Saturday we drove to the state dock for fuel, then on to Sulphur Creek and Mike's Landing Restaurant. We again had a good meal and did some shopping in the store. That marina is about 22 miles from Sunset and we go through the largest body of water to get there. It was rougher than we have had back where our camp is located, but nothing we couldn't handle. It was a little smoother on the way back. I have included a couple pictures of the new state dock marina. It is very large and there is a lot of moorage for houseboats and other smaller craft. It is much different than when we first started coming here. Sulphur Creek has expanded as well, adding more docks for boat moorage, but the main part remains the same.

We drove back by Lillydale which is another COE park on the lake. We have never camped there because of the distance to get there, but it looks nice. They have a nice beach. We headed back to Sunset and by the time we got here, the clouds were looking pretty ominus, but nothing happened. It is nice having a covered slip because we don't have to mess with taking the boat in and out on a daily basis.

Today we left earlier this morning for the boat. We took her out for one final spin and pulled her out. The parking lot was almost empty but it looked like rain was moving in, so we worked efficiently getting her wiped down and the batteries pulled, etc. Terry winterizes the boats when we leave here. That way, if we don't get back here, everything is set for the winter. If we do come back, there is little to do to un-winterize them anyway, so it is the best thing to do. Once we got everything cleaned, we covered the boat and took her up and put her back in storage. Just as we got in the car to head back down to the camp, it started to sprinkle.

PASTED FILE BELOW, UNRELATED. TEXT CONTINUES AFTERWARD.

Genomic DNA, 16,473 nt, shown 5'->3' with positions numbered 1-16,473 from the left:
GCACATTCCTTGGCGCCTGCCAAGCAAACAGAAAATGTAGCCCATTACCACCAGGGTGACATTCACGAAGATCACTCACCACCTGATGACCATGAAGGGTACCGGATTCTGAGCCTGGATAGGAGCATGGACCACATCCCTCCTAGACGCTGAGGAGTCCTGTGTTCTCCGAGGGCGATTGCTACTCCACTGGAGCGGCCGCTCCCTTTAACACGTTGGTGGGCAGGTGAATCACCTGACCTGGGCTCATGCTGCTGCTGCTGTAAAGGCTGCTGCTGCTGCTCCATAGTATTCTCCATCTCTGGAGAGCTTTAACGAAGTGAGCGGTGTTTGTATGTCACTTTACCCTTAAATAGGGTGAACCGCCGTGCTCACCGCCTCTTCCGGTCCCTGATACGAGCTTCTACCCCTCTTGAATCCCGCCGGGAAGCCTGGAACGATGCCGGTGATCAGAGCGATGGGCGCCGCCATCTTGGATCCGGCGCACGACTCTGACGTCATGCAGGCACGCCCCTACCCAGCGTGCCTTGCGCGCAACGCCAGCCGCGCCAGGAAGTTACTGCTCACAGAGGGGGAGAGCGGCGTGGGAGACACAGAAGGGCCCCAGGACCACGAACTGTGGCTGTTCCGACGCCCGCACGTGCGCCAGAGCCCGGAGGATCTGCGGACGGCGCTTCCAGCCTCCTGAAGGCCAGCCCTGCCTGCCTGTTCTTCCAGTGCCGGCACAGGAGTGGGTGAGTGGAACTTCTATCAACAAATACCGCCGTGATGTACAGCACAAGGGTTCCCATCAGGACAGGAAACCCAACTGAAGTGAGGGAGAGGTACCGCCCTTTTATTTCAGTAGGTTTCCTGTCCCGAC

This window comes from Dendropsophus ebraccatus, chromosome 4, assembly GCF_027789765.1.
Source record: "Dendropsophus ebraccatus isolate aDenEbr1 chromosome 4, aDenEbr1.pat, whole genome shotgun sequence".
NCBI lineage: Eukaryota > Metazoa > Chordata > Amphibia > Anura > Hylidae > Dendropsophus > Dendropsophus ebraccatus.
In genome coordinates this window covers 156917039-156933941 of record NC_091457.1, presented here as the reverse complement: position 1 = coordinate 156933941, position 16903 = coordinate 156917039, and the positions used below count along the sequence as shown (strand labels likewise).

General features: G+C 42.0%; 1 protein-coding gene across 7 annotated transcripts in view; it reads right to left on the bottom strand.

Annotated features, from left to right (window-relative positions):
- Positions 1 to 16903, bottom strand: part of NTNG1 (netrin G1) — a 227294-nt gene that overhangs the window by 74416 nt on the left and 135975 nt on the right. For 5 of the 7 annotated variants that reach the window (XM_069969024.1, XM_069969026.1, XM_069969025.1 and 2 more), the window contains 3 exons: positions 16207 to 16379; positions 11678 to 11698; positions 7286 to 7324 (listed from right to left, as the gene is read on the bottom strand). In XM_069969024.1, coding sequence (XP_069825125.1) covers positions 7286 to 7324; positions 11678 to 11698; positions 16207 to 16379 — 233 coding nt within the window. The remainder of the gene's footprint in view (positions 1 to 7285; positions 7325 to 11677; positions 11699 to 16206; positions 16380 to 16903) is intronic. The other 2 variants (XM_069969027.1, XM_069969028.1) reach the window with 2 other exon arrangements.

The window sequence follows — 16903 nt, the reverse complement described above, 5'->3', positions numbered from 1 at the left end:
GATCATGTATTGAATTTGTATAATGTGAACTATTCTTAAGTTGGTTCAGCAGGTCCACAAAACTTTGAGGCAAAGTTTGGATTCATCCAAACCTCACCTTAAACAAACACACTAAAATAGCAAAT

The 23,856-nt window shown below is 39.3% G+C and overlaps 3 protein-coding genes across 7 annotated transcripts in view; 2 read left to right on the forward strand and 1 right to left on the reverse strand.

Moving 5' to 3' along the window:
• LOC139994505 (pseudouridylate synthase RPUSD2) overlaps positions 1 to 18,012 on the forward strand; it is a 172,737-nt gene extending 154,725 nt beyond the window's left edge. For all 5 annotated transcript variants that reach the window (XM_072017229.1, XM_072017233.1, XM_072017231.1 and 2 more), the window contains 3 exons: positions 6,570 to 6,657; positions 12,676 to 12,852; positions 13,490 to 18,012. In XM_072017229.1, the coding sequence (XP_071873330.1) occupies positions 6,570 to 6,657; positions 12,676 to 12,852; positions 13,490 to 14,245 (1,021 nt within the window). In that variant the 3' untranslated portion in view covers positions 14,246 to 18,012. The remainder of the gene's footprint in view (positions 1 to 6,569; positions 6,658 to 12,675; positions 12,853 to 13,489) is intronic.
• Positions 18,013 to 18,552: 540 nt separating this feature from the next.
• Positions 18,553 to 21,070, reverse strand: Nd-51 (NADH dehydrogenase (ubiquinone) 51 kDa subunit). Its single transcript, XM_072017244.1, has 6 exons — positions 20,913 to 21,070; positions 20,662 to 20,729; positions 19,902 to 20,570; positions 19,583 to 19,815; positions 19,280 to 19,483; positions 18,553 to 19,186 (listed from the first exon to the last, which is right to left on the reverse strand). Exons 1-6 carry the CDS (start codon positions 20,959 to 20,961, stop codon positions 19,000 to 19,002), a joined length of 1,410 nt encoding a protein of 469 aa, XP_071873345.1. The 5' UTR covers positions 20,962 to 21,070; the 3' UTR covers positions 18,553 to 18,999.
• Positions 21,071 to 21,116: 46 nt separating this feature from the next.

It didn't rain much, but by the time Terry got the grill fired up for lunch, it really started to pour. Down here, however, it can rain a lot and look like it will rain all day, only to clear up and turn nice and sunny. Today was no exception and it is now once again beautiful out there.

Tomorrow we pull out and head to J. Percy Priest Lake in Nashville. It will be interesting to see how Nashville looks. We are there for two days and then headed to the family reunion in Mississippi.

Till next time. . .


Friday, June 04, 2010

All is well . . .

Well, apparently the rogue limb we pulled from the water behind the outdrive had indeed been caught underneath and causing the handling problems we experienced after hitting it and breaking it off.

We left in the early afternoon intent on checking out the handling of the boat. If things were bad, we were going to pull out the boat and make arrangements for repairs. As it was, as soon as Terry hit the throttle it was obvious to him that the problem was gone. Yippee!!!!!

So we headed the 15 miles toward Eagle Cove to find our houseboating friends. They were not on their buoy in the Cove, so we went in search of the houseboat. We knew they wouldn't go far and they had told us some of their favorite hangouts, so we checked those first. They were actually in the first area we checked. Wow, talk about the difference a coat of paint makes! They painted the exterior of the houseboat since we saw them the other day. It is so bright and looks so nice. They even painted the roof and the front and rear decks. It really looks nice. We stayed and visited and we girls got in the water to cool off. The sun was really hot and I used a lot of sunscreen because I didn't want to get burned.

We started back to Sunset about 5 p.m. It was a great afternoon with great friends!

Till next time. . .


Thursday, June 03, 2010

Hmmmmm, what did we hit?

Went out for an afternoon run in the boat and ended up back in Eagle Creek, lounging in the water on the raft. The sun was super hot and I had slathered on sunscreen, but I could still feel the heat from the sun.

When it was time to leave, we pulled up the anchor and headed back down the creek at a comfortable cruise. I say creek, but we anchor in 30 feet of water and close to the convergence of Eagle Creek and the Obey River, there is 90 feet of water and it is quite wide. We could see the juncture of the two rivers at which we turn right to head back to Sunset Dock. We have been alert to any floating debris, as the lake was flooded and you did see a lot of debris prior to the holiday weekend. I think with all the boats over the weekend, much of the floating debris has been pushed to the shore by the waves.